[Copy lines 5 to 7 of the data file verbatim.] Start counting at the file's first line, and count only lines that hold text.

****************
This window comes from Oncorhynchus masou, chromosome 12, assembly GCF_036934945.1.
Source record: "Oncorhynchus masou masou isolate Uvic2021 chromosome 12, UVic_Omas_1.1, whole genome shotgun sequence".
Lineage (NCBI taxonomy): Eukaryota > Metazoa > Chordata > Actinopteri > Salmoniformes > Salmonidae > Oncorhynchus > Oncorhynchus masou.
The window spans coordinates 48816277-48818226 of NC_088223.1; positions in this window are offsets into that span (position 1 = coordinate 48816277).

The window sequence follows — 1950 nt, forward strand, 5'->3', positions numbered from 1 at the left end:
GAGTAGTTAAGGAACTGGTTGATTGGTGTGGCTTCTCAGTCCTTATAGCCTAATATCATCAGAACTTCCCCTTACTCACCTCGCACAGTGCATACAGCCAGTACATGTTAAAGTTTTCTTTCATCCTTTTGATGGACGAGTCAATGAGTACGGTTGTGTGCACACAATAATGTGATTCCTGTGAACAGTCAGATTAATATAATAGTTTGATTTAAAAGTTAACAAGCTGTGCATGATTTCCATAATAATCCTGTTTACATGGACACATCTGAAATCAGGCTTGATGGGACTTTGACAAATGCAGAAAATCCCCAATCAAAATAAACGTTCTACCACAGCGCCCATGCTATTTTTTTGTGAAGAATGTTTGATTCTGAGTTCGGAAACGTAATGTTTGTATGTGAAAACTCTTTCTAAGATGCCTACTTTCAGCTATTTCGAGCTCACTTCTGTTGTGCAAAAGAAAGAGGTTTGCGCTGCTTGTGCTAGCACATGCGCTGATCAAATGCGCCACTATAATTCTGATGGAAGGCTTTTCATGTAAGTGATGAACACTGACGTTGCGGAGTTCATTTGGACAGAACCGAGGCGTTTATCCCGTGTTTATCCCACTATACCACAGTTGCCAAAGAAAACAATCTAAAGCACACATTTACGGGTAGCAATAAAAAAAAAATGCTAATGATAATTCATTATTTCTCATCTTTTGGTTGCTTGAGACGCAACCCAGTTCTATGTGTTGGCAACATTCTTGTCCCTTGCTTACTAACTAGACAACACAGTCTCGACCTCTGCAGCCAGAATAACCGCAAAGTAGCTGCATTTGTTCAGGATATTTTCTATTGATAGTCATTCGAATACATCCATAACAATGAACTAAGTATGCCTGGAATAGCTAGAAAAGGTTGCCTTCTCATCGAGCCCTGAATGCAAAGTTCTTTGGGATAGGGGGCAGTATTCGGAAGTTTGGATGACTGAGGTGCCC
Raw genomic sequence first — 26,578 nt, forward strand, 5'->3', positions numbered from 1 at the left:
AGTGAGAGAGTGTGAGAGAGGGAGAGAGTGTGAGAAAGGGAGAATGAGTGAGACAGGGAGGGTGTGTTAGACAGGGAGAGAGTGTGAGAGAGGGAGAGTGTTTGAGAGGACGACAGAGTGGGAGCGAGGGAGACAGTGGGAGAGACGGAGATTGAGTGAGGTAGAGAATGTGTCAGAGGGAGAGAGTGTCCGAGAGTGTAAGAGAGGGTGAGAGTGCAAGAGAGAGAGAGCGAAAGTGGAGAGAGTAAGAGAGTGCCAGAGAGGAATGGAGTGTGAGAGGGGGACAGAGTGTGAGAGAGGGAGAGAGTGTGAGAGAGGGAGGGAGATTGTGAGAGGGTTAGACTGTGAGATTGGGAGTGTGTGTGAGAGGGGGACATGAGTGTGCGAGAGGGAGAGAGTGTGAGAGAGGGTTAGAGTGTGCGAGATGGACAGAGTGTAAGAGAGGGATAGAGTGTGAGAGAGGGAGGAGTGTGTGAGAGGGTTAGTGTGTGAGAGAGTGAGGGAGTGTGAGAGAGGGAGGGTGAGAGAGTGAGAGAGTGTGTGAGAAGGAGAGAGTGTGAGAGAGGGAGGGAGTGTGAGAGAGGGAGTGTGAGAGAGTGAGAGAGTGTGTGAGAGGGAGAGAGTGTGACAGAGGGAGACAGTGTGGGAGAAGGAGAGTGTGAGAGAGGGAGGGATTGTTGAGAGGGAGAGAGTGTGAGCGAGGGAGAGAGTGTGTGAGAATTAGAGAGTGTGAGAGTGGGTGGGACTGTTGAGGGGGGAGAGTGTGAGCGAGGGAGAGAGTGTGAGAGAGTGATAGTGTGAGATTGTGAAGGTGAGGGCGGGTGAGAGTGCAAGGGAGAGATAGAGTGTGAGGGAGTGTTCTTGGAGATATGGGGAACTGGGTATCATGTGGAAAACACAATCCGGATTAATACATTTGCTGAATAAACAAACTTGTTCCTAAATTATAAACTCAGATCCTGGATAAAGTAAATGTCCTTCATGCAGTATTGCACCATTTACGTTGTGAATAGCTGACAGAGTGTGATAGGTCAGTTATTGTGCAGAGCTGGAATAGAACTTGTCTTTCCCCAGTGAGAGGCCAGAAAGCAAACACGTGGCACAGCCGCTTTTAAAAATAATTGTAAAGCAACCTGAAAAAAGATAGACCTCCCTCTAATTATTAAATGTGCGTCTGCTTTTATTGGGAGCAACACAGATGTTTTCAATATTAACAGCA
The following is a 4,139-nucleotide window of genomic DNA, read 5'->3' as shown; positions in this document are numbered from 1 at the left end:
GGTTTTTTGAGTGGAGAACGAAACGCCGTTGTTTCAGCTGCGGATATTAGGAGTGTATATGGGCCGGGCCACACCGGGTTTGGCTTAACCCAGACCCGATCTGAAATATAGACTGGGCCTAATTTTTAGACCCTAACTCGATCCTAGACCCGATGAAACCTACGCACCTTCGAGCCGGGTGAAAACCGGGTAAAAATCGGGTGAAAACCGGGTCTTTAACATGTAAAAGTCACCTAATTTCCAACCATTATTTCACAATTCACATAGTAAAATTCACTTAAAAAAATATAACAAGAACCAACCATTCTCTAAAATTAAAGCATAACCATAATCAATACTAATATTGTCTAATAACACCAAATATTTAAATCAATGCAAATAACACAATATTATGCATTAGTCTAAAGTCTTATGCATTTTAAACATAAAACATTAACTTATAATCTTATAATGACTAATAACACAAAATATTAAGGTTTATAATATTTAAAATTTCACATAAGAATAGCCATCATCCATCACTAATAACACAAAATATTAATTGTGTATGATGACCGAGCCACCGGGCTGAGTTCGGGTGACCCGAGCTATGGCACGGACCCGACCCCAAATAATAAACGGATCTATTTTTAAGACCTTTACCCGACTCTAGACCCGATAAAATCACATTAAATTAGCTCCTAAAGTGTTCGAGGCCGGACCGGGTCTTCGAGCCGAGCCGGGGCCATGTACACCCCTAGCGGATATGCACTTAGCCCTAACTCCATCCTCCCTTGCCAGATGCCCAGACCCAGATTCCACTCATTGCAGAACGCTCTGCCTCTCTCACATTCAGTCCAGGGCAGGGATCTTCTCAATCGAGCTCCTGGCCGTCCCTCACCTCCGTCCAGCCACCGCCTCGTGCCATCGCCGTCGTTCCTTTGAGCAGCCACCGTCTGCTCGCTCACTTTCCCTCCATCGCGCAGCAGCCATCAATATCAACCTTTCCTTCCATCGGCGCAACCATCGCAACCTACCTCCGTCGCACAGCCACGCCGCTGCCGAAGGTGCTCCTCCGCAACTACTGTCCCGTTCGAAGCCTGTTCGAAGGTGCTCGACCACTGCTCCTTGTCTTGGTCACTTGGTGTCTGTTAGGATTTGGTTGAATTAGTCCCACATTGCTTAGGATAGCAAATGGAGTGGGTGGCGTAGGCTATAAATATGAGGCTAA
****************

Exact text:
The window sequence follows — 1950 nt, forward strand, 5'->3', positions numbered from 1 at the left end:
GAGTAGTTAAGGAACTGGTTGATTGGTGTGGCTTCTCAGTCCTTATAGCCTAATATCATCAGAACTTCCCCTTACTCACCTCGCACAGTGCATACAGCCAGTACATGTTAAAGTTTTCTTTCATCCTTTTGATGGACGAGTCAATGAGTACGGTTGTGTGCACACAATAATGTGATTCCTGTGAACAGTCAGATTAATATAATAGTTTGATTTAAAAGTTAACAAGCTGTGCATGATTTCCATAATAATCCTGTTTACATGGACACATCTGAAATCAGGCTTGATGGGACTTTGACAAATGCAGAAAATCCCCAATCAAAATAAACGTTCTACCACAGCGCCCATGCTATTTTTTTGTGAAGAATGTTTGATTCTGAGTTCGGAAACGTAATGTTTGTATGTGAAAACTCTTTCTAAGATGCCTACTTTCAGCTATTTCGAGCTCACTTCTGTTGTGCAAAAGAAAGAGGTTTGCGCTGCTTGTGCTAGCACATGCGCTGATCAAATGCGCCACTATAATTCTGATGGAAGGCTTTTCATGTAAGTGATGAACACTGACGTTGCGGAGTTCATTTGGACAGAACCGAGGCGTTTATCCCGTGTTTATCCCACTATACCACAGTTGCCAAAGAAAACAATCTAAAGCACACATTTACGGGTAGCAATAAAAAAAAAATGCTAATGATAATTCATTATTTCTCATCTTTTGGTTGCTTGAGACGCAACCCAGTTCTATGTGTTGGCAACATTCTTGTCCCTTGCTTACTAACTAGACAACACAGTCTCGACCTCTGCAGCCAGAATAACCGCAAAGTAGCTGCATTTGTTCAGGATATTTTCTATTGATAGTCATTCGAATACATCCATAACAATGAACTAAGTATGCCTGGAATAGCTAGAAAAGGTTGCCTTCTCATCGAGCCCTGAATGCAAAGTTCTTTGGGATAGGGGGCAGTATTCGGAAGTTTGGATGACTGAGGTGCCC
Raw genomic sequence first — 26,578 nt, forward strand, 5'->3', positions numbered from 1 at the left: